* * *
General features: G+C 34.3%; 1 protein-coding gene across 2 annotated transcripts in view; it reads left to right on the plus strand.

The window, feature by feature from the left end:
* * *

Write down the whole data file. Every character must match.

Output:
General features: G+C 34.3%; 1 protein-coding gene across 2 annotated transcripts in view; it reads left to right on the plus strand.

The window, feature by feature from the left end: